magic kingdoms

DSC07562Flux ducks: author swag from Danielle Cohen Joseph, author of Shrinking Violet. Editor Brian Farrey, getting ready for an onslaught of first page critiques.

One of my favorite YA authors, Brian James, recently posted about the "grieving period" that takes place after finishing a book. "After months of a character's voice living with you, as a kind of ghost speaking through you, it suddenly goes silent."

As a reader, I find myself turning pages more slowly. I want to stay up all night (like I did as a little kid, hiding under the covers with my color-changing Playskool flashlight). At the same time, I don't want the story to end. If it's a good book, you might wonder, "What are these people doing now?"

Reading is a lot like writing. You've created a world...and you're the only one who sees Not only what the characters say, but also the sound of their voices. Not just what they look like, but their mannerisms, too. If the writer has done their job, they've left enough space for you to doodle on the same canvas.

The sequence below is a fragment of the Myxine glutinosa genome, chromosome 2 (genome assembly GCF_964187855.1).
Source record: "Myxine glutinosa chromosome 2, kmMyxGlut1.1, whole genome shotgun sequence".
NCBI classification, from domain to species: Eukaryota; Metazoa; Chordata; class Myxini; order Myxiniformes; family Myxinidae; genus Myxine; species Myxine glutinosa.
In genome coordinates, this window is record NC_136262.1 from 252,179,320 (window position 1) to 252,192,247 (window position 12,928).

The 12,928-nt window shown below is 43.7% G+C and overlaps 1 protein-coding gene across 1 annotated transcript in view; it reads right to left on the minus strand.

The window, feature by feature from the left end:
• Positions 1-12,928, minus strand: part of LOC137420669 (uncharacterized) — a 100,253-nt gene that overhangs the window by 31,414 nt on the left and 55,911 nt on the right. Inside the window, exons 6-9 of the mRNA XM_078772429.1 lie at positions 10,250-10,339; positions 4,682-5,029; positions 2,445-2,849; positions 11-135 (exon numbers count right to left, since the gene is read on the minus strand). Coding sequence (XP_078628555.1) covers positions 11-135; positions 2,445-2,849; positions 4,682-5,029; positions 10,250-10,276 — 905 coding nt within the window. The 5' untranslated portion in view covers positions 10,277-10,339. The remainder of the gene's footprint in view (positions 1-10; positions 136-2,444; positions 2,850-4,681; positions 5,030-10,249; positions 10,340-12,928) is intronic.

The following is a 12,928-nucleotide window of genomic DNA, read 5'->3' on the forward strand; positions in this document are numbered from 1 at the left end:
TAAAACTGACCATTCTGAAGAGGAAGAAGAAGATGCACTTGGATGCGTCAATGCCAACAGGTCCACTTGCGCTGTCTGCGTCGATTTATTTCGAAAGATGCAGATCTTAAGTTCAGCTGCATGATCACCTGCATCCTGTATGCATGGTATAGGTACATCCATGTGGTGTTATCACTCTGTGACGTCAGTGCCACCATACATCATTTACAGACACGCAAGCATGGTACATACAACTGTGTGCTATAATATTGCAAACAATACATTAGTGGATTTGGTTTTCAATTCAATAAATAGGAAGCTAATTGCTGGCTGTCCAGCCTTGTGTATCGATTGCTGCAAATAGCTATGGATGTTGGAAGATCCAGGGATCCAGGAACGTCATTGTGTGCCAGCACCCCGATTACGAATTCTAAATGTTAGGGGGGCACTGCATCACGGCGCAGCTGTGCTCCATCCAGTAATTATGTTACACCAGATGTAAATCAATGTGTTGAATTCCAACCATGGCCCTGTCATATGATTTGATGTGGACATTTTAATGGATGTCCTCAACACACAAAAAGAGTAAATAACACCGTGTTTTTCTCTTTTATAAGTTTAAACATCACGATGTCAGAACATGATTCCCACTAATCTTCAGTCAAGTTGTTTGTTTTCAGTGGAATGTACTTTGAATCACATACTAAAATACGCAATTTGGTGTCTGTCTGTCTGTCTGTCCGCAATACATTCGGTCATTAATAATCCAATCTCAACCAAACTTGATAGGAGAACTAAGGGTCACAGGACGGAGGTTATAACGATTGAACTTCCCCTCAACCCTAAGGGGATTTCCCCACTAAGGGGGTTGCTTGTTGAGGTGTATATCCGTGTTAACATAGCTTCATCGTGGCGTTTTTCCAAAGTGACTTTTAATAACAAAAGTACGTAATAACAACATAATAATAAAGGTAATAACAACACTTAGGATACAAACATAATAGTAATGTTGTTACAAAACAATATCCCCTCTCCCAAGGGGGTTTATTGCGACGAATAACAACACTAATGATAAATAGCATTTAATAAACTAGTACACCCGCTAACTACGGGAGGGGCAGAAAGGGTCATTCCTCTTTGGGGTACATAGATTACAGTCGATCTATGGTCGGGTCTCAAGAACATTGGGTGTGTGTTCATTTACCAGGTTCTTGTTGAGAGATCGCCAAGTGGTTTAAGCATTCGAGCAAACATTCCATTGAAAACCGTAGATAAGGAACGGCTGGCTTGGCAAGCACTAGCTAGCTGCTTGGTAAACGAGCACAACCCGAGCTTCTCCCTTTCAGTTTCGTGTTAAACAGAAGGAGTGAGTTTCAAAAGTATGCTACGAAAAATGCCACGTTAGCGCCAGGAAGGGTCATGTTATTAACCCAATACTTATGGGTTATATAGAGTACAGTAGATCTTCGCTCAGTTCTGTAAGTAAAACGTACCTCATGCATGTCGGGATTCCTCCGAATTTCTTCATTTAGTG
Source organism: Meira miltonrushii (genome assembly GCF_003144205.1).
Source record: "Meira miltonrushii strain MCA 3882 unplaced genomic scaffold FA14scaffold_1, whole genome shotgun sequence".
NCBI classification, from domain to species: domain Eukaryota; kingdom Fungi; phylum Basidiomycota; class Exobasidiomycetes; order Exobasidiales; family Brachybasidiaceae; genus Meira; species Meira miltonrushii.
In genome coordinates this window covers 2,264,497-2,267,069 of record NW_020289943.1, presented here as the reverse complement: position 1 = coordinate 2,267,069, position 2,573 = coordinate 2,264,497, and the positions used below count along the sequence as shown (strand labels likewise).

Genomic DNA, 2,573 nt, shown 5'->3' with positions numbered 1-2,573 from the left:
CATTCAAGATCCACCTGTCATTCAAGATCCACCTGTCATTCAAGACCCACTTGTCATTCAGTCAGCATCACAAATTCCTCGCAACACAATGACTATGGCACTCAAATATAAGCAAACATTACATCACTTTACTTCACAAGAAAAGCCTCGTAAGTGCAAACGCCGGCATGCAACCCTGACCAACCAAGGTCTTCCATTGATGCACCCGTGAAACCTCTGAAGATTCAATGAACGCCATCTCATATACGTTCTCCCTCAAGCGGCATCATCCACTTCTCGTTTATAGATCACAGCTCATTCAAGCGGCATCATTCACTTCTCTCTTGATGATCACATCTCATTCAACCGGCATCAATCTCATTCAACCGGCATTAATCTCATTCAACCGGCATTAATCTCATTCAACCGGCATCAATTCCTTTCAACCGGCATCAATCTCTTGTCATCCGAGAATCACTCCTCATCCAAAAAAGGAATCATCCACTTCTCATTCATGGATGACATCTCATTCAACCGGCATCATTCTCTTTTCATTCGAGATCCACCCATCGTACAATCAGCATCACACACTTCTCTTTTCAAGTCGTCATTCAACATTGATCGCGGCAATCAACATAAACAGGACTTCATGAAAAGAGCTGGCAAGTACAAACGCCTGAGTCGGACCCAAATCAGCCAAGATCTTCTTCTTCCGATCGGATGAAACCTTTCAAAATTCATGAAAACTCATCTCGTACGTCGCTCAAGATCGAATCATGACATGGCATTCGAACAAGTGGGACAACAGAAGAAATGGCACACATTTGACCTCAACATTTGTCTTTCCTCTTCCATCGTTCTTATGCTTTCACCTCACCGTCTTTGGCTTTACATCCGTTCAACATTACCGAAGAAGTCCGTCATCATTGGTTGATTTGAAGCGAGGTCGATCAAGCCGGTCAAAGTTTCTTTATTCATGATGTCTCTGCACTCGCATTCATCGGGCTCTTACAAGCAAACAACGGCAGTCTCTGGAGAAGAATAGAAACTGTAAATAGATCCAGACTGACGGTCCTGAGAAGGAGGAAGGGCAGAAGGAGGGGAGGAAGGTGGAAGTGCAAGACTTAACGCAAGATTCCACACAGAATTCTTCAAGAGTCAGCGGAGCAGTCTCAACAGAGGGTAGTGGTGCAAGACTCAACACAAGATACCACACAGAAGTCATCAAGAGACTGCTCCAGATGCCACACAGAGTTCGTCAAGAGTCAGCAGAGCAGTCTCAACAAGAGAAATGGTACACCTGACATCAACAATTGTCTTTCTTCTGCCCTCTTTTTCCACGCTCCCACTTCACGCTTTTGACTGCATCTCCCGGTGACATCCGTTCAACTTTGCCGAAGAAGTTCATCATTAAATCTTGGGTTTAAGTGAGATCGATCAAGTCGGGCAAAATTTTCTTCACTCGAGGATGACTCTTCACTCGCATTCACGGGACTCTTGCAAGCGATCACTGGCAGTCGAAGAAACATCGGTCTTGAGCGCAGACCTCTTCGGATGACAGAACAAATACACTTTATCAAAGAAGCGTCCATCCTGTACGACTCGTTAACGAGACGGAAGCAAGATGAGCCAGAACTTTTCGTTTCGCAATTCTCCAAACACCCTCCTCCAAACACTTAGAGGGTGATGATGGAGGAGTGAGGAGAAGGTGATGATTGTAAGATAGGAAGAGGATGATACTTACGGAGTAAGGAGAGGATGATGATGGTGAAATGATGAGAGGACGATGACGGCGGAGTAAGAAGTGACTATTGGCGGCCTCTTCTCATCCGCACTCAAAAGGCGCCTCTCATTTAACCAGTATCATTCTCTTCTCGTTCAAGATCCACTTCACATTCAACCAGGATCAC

I love spending time inside my head. When I type the last sentence in a story, I always feel like I'm abandoning a friend. Still, I know that the world I've created isn't mine alone. It belongs to everybody who reads it.

IMG_2704 Disney duck waiting for the bus

At the SCBWI conference in Orlando last weekend, I drifted through the Coranado ballroom, where scores of aspiring novelists sat on the carpet. They wore plastic nametags and the same hopeful smile. I overheard someone talking about the protagonist of their YA novel--"a girl who goes on a trip to find herself."

"For a second, I thought you were talking about a real person," said the woman behind us.

I laughed. "Don't you get it? She is real."

And it's true.

Every story is real.

Every character is a living thing.

First it starts with a "ghost."

Then we give it a voice.